That would mark the end of being holed up in a tiny cubicle. How about that?

The possibilities are endless. You can go full-time or part-time. Or venture out into remote work as a side-hustle to test the waters first. While creating an additional stream of income.

Whatever the means, here are some online careers you can pursue: 

Small Revolution is a platform for people just like you. Those who never stop taking on new challenges

Good news is, you can start taking on those challenges today. Our quality, self-paced courses will fast-track you to the life you’ve dreamed of.

For those who are thinking seriously about this, here’s some more useful info on how to make a career change after 40:

4. Don’t Rush Into a Mid-Career Change

A word of caution, though. Without careful consideration, grandiose career moves can make you even more miserable than having a job you’re not enjoying; on top of making you penniless. 

Steven Clark is a professional who went from software engineering to financial consulting. He left us with this piece of wisdom to chew on:

“The most successful career changers aren’t the ones who are worried about paying the bills when they’re doing it.”

Which is why you want to think things through before making any rash decisions.

Whether it’s quitting your hamster wheel job for an exciting freelancing opportunity, or swapping jobs within the same profession.

Here are some important matters to consider before making any impulsive career changes:

  • Sleep on it. Discern between the different factors that are making you miserable. Have a different set of eyes help you determine whether it’s your current job that’s creating problems, or the industry itself. Because it could just be down to a toxic working environment. And you wouldn’t want to go through a whole career change over something a new job could fix, right?
  • Plan your career change appropriately. You need a backup plan to fall back on. So before you make your grand exit, make sure you line up a new job first.
  • Stash some cash on the side. We know you’re not made of money. But if you ever do decide to test the waters in another company or field, squirrel some cash away first. You’ll need it for living expenses and career advancement moves during the zero phase.
  • Figure out what career path suits you best. You don’t want to repeat your previous career mistakes, right? Use personality tests and career assessment tools to make the right career choice.

5. Restate Your Purpose Boldly 

Now, consider this scenario: could your midlife career crisis be linked to matters beyond just your job? Perhaps being good at what you do doesn’t work magic for you anymore. And this is a natural feeling.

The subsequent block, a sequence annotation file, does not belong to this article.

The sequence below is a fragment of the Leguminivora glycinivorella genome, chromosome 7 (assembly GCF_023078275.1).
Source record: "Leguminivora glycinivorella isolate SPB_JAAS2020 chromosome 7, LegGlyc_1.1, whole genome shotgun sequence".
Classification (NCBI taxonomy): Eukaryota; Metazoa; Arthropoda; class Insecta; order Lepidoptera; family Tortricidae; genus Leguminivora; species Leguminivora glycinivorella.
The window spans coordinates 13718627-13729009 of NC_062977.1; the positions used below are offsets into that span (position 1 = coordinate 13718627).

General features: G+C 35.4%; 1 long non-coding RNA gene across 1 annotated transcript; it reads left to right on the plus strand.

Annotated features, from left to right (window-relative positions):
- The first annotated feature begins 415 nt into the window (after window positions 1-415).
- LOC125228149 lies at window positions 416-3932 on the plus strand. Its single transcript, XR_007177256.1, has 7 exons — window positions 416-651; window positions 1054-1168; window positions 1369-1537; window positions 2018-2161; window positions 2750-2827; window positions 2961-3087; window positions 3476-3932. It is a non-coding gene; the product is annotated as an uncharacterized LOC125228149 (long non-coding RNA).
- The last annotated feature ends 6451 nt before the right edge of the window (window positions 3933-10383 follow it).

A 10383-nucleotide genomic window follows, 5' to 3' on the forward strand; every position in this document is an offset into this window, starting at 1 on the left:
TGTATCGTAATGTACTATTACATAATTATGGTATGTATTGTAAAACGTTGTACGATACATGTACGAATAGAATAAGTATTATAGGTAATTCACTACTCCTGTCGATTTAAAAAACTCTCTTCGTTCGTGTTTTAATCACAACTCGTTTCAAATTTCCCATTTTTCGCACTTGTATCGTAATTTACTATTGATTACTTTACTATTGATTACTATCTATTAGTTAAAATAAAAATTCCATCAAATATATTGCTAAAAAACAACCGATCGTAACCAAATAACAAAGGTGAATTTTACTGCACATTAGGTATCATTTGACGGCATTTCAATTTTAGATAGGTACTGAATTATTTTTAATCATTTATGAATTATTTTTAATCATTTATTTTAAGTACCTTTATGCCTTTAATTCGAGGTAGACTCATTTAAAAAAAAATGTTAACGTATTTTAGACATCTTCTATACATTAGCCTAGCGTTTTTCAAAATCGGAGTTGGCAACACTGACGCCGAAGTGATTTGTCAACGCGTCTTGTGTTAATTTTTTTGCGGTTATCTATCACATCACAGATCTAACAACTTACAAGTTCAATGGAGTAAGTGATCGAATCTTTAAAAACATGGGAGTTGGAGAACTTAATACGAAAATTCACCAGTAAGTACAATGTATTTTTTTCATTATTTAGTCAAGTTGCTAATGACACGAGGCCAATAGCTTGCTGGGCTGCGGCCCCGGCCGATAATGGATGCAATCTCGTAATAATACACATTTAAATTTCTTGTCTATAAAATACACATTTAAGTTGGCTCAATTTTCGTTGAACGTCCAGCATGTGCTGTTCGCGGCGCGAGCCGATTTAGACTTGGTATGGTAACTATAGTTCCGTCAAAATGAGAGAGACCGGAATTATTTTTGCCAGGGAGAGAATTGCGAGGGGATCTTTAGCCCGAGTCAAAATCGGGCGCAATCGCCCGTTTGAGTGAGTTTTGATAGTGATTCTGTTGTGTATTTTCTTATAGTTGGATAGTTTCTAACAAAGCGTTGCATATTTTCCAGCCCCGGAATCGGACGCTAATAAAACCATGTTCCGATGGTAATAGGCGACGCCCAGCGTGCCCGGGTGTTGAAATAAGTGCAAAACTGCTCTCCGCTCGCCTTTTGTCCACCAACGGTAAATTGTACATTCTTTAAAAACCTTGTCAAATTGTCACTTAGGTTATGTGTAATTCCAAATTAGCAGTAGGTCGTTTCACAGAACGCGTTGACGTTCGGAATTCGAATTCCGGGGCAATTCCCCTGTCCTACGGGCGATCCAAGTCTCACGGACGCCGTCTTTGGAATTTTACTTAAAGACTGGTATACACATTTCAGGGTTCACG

As we grow older, our values and priorities shift.

A survey by the Happiness Research Institute came to this interesting insight: what they found is that people need ‘a sense of purpose’ to be satisfied with their career.

There’s so much more to being a happy, well-rounded person than just doing your job well.

So do a little bit of exploration. Anything that sparks inspiration and gets your mojo back qualifies. 

  • Mingle with people. Discuss and contribute to message boards or websites related to your career.
  • Take on learning a completely new skill-set, unrelated to your current job description.
  • Consider taking it further and making this ‘new thing’ a side-hustle.
  • Offer your expertise for free on a website like Do It.
  • Consider dropping down to part-time, going freelance or consulting.

Feeling Struck By a Midlife Career Crisis? Strike Back!

Dreading the unknown is a normal reaction to the modern world that worships at the altar of youth. And you have a lot at stake. Losing a job or being passed over for a promotion is a lot to take, especially later in life. 

Still, you have nothing to fear. Follow the tips above, arm yourself with a can-do attitude, and remain open to new experiences. With this mindset, you’ll be able to face your mid-career crisis with cool-headed confidence. 

Your attitude is everything. You can accomplish things beyond your imagination. That certainly includes completely changing your career path, if that is your true desire.

Small Revolution will help you take your first steps towards making money online. We welcome you to our freelancer hub

Why waste time when you can start exploring your online career options? Begin learning your way towards your dream job today!

Photo by Geralt / CC BY


I'm Katrina McKinnon, founder of McKinnon Group and Small Revolution. I'm using my 20 years' experience in building and operating online businesses to create engaging educational materials that helps others become successful online workers. Find me on LinkedIn and Twitter.

Write A Comment